The great thing about sport is there is never a sure thing, and when it comes to the Olympic Games and Paralympic Games that is definitely the case.
In the early hours of this morning the Australian Rollers Wheelchair Basketball team bowed out at the quarter-final stage of the competition. This was a major shock to many, and could be a body blow to the sport as a whole.
The defeat means that the Rollers will play off for fifth spot, the same place they finished in Sydney in 2000, after winning gold in 1996. Since 2000 the Rollers have made each Paralympic final winning one gold and two silver medals. They have also won two World Championships.
To make this defeat all the more painful for the sport the Australian Gliders, the women’s team who won silver in London, failed to qualify for the Paralympics in Rio. Not surprisingly many are questioning how the two teams could slip so far in four years.
The men have the same coach in Ben Ettridge, but the women opted to change coaches after London with Tom Kyle replacing John Triscari. Interestingly Kyle is in Rio with the Rollers support staff, which has raised a few eyebrows as to what his role was/is, as had the women qualified he would not have been able to fill such a role. Harsh critics may well say that his failure has been rewarded while the players are stuck at home.
There is no doubt that the Gliders players suffered from not having enough international competition. The women were placed in the National Wheelchair Basketball League competition and played against predominantly male teams and this was meant to be good preparation. Yet the women’s game differs from the men’s and they should always have been playing against other international teams in order to gauge where they were at. Top quality athletes need to be pitting themselves against the best in order to work out where they are in their preparation, and to highlight what they need to work on. There is no doubt that the women’s team were let down. It is all very well having national camps, but playing quality international competition is the only way you can find out how good you are and whether players can lift to play at this level. The Gliders definitely have the players, but what appeared to be cost-saving options cost them dearly. One hopes that with the talent available they will bounce back quickly, but it may take a bit longer than many believe due to that lack of international exposure; other teams move on and improve in that time.
As for the men one wonders if some complacency set in. Not necessarily amongst the players on the court but with Basketball Australia. Having medalled for the past 12 years, and again with the talent available was there almost a feeling that the team would be guaranteed to make the semi finals and medal?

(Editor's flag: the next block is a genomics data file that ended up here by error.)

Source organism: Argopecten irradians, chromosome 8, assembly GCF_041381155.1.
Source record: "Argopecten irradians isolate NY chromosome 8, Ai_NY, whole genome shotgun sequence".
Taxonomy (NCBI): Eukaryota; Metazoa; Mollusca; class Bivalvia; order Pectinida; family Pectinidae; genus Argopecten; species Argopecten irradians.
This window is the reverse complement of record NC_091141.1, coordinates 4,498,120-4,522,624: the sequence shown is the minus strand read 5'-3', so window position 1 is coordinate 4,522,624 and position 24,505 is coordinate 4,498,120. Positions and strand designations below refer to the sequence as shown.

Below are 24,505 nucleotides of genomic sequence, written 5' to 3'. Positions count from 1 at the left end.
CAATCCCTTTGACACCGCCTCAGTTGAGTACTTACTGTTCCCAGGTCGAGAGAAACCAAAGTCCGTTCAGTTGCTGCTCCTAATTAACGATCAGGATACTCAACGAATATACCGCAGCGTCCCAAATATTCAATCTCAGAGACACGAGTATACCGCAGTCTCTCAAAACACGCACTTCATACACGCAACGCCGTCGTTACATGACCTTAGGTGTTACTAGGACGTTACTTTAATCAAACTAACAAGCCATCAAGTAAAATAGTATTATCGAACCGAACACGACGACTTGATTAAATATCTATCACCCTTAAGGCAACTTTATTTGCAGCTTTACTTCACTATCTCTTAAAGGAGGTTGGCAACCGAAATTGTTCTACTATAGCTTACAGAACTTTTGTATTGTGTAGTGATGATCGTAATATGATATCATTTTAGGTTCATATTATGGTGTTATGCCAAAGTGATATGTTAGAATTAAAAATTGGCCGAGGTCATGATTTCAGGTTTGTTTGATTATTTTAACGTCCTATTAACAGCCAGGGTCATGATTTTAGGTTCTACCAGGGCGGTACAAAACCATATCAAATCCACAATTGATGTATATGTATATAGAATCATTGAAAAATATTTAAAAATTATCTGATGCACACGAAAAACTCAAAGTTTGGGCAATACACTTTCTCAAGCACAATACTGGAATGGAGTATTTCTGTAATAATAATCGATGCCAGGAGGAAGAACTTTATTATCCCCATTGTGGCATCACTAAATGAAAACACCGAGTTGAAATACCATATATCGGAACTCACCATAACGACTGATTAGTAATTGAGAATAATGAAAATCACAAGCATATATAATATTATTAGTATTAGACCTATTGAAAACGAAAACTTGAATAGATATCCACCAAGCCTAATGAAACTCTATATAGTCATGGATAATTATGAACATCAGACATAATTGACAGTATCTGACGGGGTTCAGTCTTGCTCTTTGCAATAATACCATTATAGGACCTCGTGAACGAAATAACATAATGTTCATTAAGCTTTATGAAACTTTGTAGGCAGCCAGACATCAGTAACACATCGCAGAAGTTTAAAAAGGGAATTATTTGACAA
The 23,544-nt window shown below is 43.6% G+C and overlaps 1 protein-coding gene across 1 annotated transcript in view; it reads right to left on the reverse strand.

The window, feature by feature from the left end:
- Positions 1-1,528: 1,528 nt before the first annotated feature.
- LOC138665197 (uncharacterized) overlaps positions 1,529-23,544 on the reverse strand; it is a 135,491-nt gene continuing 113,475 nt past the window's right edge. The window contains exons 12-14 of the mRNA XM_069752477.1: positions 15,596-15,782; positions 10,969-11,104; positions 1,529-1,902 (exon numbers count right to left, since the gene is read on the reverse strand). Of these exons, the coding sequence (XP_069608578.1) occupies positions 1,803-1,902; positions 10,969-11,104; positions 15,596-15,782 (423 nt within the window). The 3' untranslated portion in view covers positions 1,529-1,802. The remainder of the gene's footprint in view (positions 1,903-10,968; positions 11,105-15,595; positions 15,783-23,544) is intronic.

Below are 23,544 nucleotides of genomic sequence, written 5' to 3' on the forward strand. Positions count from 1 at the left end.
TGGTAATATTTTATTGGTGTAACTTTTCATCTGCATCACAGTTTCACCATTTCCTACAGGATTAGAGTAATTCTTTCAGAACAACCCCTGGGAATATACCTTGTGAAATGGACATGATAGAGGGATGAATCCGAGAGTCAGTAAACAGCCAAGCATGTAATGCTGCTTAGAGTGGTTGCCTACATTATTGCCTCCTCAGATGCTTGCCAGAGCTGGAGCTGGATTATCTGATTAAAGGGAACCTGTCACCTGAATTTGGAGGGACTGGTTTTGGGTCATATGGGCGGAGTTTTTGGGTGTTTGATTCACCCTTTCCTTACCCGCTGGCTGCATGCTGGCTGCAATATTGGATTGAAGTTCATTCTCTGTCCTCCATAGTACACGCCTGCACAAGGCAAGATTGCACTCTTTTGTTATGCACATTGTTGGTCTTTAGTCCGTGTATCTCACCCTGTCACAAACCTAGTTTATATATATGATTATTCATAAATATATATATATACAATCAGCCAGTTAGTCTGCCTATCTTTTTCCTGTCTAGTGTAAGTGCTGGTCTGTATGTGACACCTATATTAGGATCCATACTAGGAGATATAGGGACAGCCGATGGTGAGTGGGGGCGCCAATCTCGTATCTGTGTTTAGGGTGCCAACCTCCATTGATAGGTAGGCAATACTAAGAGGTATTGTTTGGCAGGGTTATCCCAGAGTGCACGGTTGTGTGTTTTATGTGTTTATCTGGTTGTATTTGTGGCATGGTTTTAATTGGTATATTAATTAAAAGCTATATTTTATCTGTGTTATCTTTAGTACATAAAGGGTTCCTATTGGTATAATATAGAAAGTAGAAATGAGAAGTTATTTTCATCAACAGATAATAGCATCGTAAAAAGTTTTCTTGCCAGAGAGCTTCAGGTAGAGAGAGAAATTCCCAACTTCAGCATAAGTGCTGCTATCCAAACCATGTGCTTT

It is strange to witness how the team of support staff has grown in that 12 years. Some will argue that this is to ensure that the team continues to evolve and be the best they can be. From the outside looking in it looks as if there were people who wanted to ride the Rollers train. It also appears that money was spent in this area rather than ensuring, like the women, that they had enough international competition coming into the Paralympics, to be able to asses exactly where they stood and areas they needed to work on.
One feels for the players. No doubt they will have looked at the huge entourage travelling with them and questioned the need. After all sometimes too many voices can in fact add to confusion, rather than a clear direction.
After the success of the past, the players carry the pain of not living up to the success they worked to achieve and many expected. Harsh as it may sound attention has to turn to the coaches and questions asked. Were they up to task? Did they play the right combinations at the right times in games? Were their selections the right ones having cover across the court with high pointers and low pointers?
Hindsight is perfect vision as they say, but this is a huge disappointment for a great sport, and sport in which Australia was a world leader. Basketball Australia has had its own issues in the past four years with new CEO’s and Chairs of the Board and one wonders if this has also played a part in the outcomes. One thing that would be good to know is how much money was invested into the Boomers and Opals programs compared to the Gliders and Rollers. Then a proper assessment done on which teams have/had the best chance of winning at the Olympics and Paralympic Games. Would this investment be relative to that possibility?
It was a sad day when the Gliders failed to qualify for Rio, it is an even sadder day that the Rollers will not have the chance to medal.
Yet the issue must not rest there with a shrug of the shoulders and the line ‘you win some you lose some.’ A review needs to be carried out as to how two teams who were vying for gold four years ago in London have fallen so far so quickly. In addition, every off court position needs to be assessed as to its worth to the team and whether it added value and had an impact on performances on the court, in a negative or positive way.
Most players would tell you that they would rather sacrifice some of the support staff and carry their own drinks if the money saved meant they were able to play international teams regularly, and be sure that they maintain the standard required to be competitive at International level.
Let us hope that an independent review is carried out, and not simply a Basketball Australia review, which is likely to paper over some of the mistakes made. Often the best way to learn and move forward is to acknowledge what went wrong and make sure that you never do it again.